Harvard Flip Flops on Federal Coronavirus Relief Money, Won’t Take It

Printed from: https://newbostonpost.com/2020/04/22/harvard-flip-flops-on-federal-coronavirus-relief-money-wont-take-it/

Harvard University says it will not take about $8.6 million through the Coronavirus Aid, Relief, and Economic Security Act.

The announcement, which the university made Wednesday, April 22, is the third position the world’s richest university has taken on the federal grant money in a week.

On Wednesday, April 15, The Harvard Crimson reported that Harvard expected to receive $8,655,748, of which at least half ($4,327,874) was supposed to be used “for emergency financial aid grants to students.”

The news drew widespread criticism because of Harvard’s vast endowment.

Harvard’s endowment stood at about $41 billion last year, before the coronavirus emergency hit, and is now estimated at somewhere in the mid-to-high 30s of billions of dollars.

On Tuesday, April 21, Harvard announced under pressure that the whole amount of the university’s allocation of federal coronavirus funds would go to financial aid for students, according to The Harvard Crimson.

But later that same day President Donald Trump said during a press conference that Harvard would give all the money back.

“Harvard’s going to pay back the money. And they shouldn’t be taking it,” Trump said Tuesday, April 21. “So Harvard’s going to. You have a number of ‘em. I’m not going to mention any other names. But when I saw Harvard. They have one of the largest endowments anywhere in the country – maybe in the world, I guess. And they’re going to pay back that money. They shouldn’t have taken it.”

Several members of Congress have also heavily criticized Harvard in recent days.

In the late afternoon of Wednesday, April 22, Harvard announced it won’t take the money.

The university in a written statement said Harvard “did not apply for this support, nor has it requested, received, or accessed these funds.”

“We have previously said that Harvard, like other institutions, will face significant financial challenges due to the pandemic and economic crisis it has caused,” the university said Wednesday. “We are also concerned however, that the intense focus by politicians and others on Harvard in connection with this program may undermine participation in a relief effort that Congress created and the President signed into law for the purpose of helping students and institutions whose financial challenges in the coming months may be most severe. As a result of this, and the evolving guidance being issued around use of the Higher Education Emergency Relief Fund, Harvard has decided not to seek or accept the funds allocated to it by statute.”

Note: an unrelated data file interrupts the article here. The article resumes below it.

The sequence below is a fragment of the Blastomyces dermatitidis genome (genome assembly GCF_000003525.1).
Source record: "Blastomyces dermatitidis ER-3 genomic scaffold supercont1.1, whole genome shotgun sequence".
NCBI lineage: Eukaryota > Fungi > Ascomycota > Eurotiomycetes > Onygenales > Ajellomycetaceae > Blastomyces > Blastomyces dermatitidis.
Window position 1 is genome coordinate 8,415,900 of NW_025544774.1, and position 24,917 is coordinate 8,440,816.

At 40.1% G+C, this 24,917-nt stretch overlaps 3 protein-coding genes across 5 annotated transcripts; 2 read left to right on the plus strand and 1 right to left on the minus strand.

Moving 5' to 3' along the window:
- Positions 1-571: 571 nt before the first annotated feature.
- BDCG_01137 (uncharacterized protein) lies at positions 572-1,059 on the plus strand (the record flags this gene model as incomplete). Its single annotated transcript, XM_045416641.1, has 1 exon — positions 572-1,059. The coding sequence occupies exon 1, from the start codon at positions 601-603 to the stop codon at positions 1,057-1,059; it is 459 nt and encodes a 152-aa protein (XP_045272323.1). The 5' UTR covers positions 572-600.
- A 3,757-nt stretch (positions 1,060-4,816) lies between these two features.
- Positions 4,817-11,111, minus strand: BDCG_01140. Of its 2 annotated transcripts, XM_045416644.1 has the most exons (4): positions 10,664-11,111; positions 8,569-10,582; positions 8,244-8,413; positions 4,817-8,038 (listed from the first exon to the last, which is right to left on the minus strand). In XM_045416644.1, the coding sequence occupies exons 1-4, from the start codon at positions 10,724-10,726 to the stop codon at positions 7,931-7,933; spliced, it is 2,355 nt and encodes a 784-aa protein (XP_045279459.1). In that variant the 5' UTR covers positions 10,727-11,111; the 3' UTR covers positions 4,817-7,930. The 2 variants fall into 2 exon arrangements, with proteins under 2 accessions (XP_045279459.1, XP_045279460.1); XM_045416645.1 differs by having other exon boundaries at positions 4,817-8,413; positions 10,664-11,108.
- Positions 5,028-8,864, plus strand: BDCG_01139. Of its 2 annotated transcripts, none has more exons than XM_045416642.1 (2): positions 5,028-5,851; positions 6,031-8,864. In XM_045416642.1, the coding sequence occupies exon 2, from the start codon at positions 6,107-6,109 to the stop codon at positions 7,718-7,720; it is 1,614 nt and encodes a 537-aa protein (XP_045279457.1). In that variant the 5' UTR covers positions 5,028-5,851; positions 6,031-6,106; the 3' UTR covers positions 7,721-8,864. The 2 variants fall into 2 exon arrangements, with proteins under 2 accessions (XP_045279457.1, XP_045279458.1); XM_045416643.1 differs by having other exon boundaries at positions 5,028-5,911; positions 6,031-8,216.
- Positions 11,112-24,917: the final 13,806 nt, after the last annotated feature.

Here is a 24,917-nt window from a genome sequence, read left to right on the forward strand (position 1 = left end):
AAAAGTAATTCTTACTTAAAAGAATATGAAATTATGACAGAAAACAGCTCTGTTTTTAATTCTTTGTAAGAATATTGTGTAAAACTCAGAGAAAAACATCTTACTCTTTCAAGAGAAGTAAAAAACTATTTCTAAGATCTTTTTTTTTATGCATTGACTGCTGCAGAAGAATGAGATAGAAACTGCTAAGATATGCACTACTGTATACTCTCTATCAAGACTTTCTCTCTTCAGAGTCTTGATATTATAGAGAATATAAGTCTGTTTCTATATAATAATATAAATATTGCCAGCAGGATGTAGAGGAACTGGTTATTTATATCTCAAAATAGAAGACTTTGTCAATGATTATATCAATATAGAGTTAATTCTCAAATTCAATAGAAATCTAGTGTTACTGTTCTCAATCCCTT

Harvard suggested that the federal funds originally expected to go to Harvard be spent instead on other colleges in the state that need it more.

“While we understand any reallocation of these resources is a matter for the Department of Education, we hope that special consideration will be given to Massachusetts institutions that are struggling to serve their communities and meet the needs of their students through these difficult and challenging times,” the university said.

While Harvard is often needled for its vast endowment – which is more than one-third larger than the next richest university in the country – Harvard officials have been feeling the pinch.

Thomas J. Hollister, vice president for finance and chief financial officer for Harvard University, told The Harvard Crimson last week that Harvard isn’t as rich as it might appear, in part because many of its gifts come with strings attached and because the endowment must be husbanded for future generations.

“Maybe there was a time when Harvard had unlimited wealth but it is not true today,” Hollister said, according to The Harvard Crimson. “Harvard is in the well-resourced category of universities, but if you actually divide the Harvard endowment per student or per faculty member, there are wealthier institutions in the country.”

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